How can I help?

So yes, I’ve got my own issues. But don’t we all? They’re not the same slate of issues as anyone else I know. They are as unique as a fingerprint or a snowflake. But the question that has always been on my mind is “How can I help?”

Anyone who knows me in person knows I have talked about earning my way to being a licensed professional counselor. Those of us who are autistic can use someone that has walked in similar shoes to understand better what we’re going through. That is going to be a tall order though…yet I still plan to do it.

In the mean time, I want to help by providing education to the non-autistic population that we simply cannot just provide with individual efforts. So, I have started the process of creating a non-profit organization dedicated to telling the stories of people who are autistic. It’s not going to be built overnight, but it is an effort I believe in. It’s an effort that other autistic people have shown support for as well. There is a desire to have a collective voice not just for the autistic population, but by the autistic population as well.

I will post more about this effort as things are accomplished.

Autism with a side of…

I may be the first to tell you what I am about to tell you. Or maybe not. But it is important to know either way. Autism is a social disability. That means the disability exists because of constructs set out as “normal” within social circles.

However, further disability can and does exist in other forms. This is what is referred to as co-morbid conditions. It is not uncommon for an autistic person to have additional conditions that make up what people typically attribute to autism.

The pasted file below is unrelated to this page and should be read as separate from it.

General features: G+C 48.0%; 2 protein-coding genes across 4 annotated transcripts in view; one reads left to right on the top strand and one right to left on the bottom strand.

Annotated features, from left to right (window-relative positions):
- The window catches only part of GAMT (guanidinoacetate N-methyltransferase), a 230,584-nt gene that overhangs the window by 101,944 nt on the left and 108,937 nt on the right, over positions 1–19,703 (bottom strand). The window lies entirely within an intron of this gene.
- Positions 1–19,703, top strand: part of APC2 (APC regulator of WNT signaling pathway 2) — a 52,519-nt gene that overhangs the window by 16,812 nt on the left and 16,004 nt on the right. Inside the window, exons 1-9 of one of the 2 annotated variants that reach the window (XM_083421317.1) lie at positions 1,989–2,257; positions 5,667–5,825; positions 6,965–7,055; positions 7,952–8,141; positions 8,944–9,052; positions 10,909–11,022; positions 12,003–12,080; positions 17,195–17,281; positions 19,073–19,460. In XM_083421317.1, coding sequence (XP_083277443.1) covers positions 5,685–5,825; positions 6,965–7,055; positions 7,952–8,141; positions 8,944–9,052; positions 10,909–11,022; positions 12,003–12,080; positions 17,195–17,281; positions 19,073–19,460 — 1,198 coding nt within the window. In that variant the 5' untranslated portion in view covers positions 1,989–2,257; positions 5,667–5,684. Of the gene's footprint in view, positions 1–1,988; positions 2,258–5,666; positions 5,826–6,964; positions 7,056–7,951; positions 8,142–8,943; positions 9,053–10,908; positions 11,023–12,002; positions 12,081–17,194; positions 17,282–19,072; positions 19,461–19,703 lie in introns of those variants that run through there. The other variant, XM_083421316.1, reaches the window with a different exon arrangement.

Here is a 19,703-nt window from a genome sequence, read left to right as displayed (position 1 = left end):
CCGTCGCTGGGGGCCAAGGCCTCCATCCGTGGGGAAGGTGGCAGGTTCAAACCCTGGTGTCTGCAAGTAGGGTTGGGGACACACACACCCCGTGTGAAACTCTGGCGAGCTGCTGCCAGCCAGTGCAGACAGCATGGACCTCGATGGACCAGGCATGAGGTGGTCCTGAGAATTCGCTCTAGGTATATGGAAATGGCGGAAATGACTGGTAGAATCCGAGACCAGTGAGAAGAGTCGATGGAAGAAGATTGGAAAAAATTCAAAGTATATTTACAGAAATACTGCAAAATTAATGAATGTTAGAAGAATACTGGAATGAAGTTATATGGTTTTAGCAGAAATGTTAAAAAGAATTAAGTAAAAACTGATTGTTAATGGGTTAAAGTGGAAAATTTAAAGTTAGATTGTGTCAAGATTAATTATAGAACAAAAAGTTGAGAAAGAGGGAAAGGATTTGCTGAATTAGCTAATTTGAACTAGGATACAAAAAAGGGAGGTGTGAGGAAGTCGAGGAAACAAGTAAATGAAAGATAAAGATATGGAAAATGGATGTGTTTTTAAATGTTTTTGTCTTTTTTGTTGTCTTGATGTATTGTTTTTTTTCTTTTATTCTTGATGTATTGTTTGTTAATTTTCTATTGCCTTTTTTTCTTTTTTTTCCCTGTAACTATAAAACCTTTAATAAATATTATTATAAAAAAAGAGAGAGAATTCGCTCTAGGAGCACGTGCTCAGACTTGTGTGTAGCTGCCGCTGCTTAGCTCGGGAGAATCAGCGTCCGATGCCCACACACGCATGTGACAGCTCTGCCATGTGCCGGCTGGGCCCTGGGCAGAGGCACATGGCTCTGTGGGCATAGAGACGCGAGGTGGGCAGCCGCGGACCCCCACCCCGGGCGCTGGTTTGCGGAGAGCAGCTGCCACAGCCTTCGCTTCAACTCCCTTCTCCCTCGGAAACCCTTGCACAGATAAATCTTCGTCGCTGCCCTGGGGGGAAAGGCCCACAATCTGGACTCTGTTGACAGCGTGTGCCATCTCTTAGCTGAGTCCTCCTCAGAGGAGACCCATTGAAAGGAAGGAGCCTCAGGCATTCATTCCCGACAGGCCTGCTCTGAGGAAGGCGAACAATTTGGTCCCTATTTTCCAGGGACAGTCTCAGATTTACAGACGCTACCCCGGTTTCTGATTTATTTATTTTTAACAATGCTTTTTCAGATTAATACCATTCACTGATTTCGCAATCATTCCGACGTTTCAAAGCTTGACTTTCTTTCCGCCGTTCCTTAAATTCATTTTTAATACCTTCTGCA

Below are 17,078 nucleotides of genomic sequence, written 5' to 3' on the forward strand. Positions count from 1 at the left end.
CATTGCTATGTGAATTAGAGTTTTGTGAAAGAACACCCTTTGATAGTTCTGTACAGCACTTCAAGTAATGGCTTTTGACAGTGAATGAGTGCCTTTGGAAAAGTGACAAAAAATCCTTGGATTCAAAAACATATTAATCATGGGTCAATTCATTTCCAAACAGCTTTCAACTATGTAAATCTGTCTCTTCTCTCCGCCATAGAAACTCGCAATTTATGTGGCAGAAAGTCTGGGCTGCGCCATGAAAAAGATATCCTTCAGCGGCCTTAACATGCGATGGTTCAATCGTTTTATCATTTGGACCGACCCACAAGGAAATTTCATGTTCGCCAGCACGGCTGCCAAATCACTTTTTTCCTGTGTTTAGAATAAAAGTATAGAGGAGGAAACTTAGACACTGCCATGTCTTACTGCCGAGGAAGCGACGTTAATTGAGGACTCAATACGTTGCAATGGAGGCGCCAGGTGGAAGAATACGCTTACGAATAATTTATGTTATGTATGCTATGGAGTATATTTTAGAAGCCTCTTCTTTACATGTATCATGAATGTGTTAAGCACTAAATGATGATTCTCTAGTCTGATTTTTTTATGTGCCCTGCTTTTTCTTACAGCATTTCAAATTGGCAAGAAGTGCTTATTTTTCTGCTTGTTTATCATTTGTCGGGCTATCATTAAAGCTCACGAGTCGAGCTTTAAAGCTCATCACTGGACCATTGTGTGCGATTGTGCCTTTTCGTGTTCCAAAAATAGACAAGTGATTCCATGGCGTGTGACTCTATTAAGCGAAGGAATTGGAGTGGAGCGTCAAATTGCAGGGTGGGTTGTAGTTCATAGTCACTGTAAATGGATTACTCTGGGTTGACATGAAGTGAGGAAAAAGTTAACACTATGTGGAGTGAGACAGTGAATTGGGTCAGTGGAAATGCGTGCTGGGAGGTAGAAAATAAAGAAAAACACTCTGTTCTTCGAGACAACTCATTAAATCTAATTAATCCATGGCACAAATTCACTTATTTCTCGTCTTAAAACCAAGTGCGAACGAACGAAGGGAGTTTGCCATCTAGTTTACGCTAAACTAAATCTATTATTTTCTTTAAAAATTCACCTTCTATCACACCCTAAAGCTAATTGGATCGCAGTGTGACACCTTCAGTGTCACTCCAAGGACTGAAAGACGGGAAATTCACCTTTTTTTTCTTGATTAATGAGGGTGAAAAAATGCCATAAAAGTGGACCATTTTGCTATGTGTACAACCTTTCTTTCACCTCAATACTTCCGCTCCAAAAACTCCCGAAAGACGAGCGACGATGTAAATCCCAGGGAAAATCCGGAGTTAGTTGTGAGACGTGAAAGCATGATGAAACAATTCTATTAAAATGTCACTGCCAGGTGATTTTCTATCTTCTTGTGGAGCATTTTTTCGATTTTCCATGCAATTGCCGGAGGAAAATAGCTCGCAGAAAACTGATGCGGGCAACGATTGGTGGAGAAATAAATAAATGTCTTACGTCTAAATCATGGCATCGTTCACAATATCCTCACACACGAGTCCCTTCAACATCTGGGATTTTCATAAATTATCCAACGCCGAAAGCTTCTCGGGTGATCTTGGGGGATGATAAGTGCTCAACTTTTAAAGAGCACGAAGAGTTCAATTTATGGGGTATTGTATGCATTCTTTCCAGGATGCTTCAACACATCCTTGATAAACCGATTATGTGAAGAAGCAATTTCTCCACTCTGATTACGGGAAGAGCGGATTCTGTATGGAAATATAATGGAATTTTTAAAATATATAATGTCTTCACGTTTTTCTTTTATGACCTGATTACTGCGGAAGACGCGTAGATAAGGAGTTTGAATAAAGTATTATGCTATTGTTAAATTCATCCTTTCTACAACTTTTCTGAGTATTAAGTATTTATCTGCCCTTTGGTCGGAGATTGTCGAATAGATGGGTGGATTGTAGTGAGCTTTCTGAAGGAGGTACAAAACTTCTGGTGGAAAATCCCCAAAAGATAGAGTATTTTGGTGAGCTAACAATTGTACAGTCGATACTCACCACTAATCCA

Today, I want to highlight three of these co-morbid conditions that I have, and how they can serve to exacerbate signs of autism.

OCD

First is Obsessive-Compulsive Disorder. In part, NIMH defines OCD with the following information:

  • Having things symmetrical or in a perfect order
  • Repeatedly checking on things, such as repeatedly checking to see if the door is locked or that the oven is off
  • Some individuals with OCD also have a tic disorder. Motor tics are sudden, brief, repetitive movements, such as eye blinking and other eye movements, facial grimacing, shoulder shrugging, and head or shoulder jerking

Perfect order for an autistic child is often observed as the categorical ordering of objects by shape, color, or size. In adults, this is more subtle and understated. I have certain things that must be certain ways to feed in to my functioning routines. If they are not, then that part of my routine is interrupted. I repeatedly apologize to my wife when we run in to issues effected by this. Most of the time, all I can say is “it’s gotta be this way to work.” I don’t usually have an explainable answer past that, and that aches that I don’t.

I do repeatedly check door locks and light switches in our home. There are two lights I leave on at all times, and all the doors are left locked to the maximum capability. On top of this, you can observe me checking pockets for my phone, wallet, and keys when leaving to go somewhere. 99% of the time, I have these things. I check for them anyway, because I am fearful of that 1% when I don’t have those things.

Stimming, or self-stimulating behavior, is something that happens with autistic people. This is physical movement that helps to calm the individual. It would not be uncommon for some stimming to be classified as a tic. One of my stims that people rarely notice is the flexing of the tendon at the front of my neck on my right hand side. By classic definition, it would also be a tic.

ADHD

Next is Attention Deficit Hyperactivity Disorder. In part, NIMH defines ADHD with the following information:

  • Overlook or miss details, make careless mistakes; Not following through on instructions and starting tasks but quickly lose focus and get easily sidetracked
  • Having problems sustaining attention; Being forgetful in daily activities.
  • Fidget and squirm in their seats
  • Blurt out an answer before a question has been completed, finish other people’s sentences, or speak without waiting for a turn in conversation